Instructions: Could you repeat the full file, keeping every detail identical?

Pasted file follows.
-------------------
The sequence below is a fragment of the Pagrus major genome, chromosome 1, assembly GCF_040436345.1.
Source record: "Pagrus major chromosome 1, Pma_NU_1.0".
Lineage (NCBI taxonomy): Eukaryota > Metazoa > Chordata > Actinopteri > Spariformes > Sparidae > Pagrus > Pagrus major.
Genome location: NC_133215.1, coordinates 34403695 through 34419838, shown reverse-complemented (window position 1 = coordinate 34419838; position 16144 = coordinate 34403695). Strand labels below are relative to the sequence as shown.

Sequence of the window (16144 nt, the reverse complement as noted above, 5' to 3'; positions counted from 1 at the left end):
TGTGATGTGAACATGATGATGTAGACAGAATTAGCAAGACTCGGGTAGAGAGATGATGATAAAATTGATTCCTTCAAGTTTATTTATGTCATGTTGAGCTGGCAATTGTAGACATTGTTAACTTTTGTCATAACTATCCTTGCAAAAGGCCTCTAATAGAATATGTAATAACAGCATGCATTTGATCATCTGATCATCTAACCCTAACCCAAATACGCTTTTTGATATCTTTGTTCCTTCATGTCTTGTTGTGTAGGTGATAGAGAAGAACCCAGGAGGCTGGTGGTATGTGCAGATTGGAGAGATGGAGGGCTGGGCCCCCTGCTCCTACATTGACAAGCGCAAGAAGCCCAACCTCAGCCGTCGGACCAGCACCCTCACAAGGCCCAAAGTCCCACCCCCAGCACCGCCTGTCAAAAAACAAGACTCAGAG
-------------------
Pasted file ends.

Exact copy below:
The sequence below is a fragment of the Pagrus major genome, chromosome 1, assembly GCF_040436345.1.
Source record: "Pagrus major chromosome 1, Pma_NU_1.0".
Lineage (NCBI taxonomy): Eukaryota > Metazoa > Chordata > Actinopteri > Spariformes > Sparidae > Pagrus > Pagrus major.
Genome location: NC_133215.1, coordinates 34403695 through 34419838, shown reverse-complemented (window position 1 = coordinate 34419838; position 16144 = coordinate 34403695). Strand labels below are relative to the sequence as shown.

Sequence of the window (16144 nt, the reverse complement as noted above, 5' to 3'; positions counted from 1 at the left end):
TGTGATGTGAACATGATGATGTAGACAGAATTAGCAAGACTCGGGTAGAGAGATGATGATAAAATTGATTCCTTCAAGTTTATTTATGTCATGTTGAGCTGGCAATTGTAGACATTGTTAACTTTTGTCATAACTATCCTTGCAAAAGGCCTCTAATAGAATATGTAATAACAGCATGCATTTGATCATCTGATCATCTAACCCTAACCCAAATACGCTTTTTGATATCTTTGTTCCTTCATGTCTTGTTGTGTAGGTGATAGAGAAGAACCCAGGAGGCTGGTGGTATGTGCAGATTGGAGAGATGGAGGGCTGGGCCCCCTGCTCCTACATTGACAAGCGCAAGAAGCCCAACCTCAGCCGTCGGACCAGCACCCTCACAAGGCCCAAAGTCCCACCCCCAGCACCGCCTGTCAAAAAACAAGACTCAGAG